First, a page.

A lot of people are converting their regular IRA or old 401(k) plan into a Roth IRA in 2010. That’s because Congress lifted a number of restrictions on these conversions this year. It also gave people who convert in 2010 a special one-time benefit: Rather than reporting the resulting income on their 2010 tax return, they can choose to report nothing for 2010, and then report half the income on their 2011 return and half on their 2012 return.
However, you might be better off recognizing all the income in 2010. To decide, you’ll need to do some tax homework.
In general, with a Roth IRA there’s no tax deduction for contributions, but withdrawals are tax-free. Depending on your circumstances, Roth IRAs can be better for estate planning, because:
- There are no required minimum distributions during your lifetime. So if you don’t need the IRA funds to live on, you can leave the entire IRA to your heirs without having it diminished each year.
- Your heirs won’t have to pay income tax (federal or state) on their withdrawals.
- If tax rates go up (which seems likely), you’ll save because you can contribute after-tax dollars at today’s rates, and won’t have to pay taxes on withdrawals at a higher rate in the future.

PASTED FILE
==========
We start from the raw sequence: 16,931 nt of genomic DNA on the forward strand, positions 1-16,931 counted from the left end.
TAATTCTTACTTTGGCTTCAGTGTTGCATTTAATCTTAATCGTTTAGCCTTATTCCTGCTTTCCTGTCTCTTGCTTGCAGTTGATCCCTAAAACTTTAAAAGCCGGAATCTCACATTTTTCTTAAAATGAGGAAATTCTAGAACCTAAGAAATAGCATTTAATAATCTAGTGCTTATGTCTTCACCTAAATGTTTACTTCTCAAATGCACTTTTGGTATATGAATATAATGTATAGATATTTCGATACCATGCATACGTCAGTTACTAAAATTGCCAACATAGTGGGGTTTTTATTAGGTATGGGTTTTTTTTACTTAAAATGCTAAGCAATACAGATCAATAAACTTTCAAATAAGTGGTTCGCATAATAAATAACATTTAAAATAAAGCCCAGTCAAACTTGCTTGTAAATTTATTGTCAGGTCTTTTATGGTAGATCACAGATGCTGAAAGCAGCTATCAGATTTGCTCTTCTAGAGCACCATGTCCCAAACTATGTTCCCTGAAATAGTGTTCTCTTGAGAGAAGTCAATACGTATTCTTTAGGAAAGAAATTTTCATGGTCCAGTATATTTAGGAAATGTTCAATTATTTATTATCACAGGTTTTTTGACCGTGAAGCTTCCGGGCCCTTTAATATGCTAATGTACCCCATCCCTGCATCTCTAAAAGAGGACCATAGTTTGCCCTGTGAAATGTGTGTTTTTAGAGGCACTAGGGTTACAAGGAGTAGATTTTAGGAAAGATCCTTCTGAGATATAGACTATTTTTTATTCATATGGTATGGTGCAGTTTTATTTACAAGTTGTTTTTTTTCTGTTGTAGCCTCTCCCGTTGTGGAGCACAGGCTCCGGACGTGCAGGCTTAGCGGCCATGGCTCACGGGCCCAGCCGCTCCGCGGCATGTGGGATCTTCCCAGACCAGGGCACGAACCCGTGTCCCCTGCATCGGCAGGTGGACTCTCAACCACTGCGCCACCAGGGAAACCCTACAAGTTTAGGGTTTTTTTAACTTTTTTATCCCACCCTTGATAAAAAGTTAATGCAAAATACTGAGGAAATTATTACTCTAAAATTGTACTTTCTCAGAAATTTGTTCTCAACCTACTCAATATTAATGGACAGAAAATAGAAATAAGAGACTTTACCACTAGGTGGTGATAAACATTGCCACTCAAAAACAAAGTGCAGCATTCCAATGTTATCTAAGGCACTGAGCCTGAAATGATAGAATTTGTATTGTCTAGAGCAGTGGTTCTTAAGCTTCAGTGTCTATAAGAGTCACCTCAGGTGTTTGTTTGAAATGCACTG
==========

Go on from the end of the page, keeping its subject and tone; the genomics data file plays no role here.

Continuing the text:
On the other hand, if you convert an existing account to a Roth, the amount you move to the Roth is considered taxable income to you, and you have to pay income tax on it.
If you’re thinking of converting in 2010 – or if you’ve already converted – you’ll have to decide whether to take advantage of Congress’s offer to spread the resulting taxable income over 2011 and 2012.
Ordinarily, it’s always better to pay taxes later rather than sooner, and to spread taxable income out over multiple years. But in certain circumstances, it might be better to recognize the income in 2010. For instance:
- Many tax deductions and credits phase out if you have a certain level of income. A big spike in taxable income could deprive you of these benefits. You might be better off recognizing all the income in 2010 and losing this advantage in only one year rather than two.
- A higher level of income can result in Social Security benefits being taxed, and can raise Medicare Part B premiums. Again, you might want to have this happen in only one year rather than two.
- If your child is applying for college financial aid, you should be aware that most colleges don’t consider money in retirement accounts when calculating an award of aid, but they do consider income. This could factor into choosing which year or years you want to report a spike in your taxable income.
- If you think tax rates will go up in 2011 and 2012 for high earners, you might want to recognize the income in 2010 and pay taxes at the 2010 rates.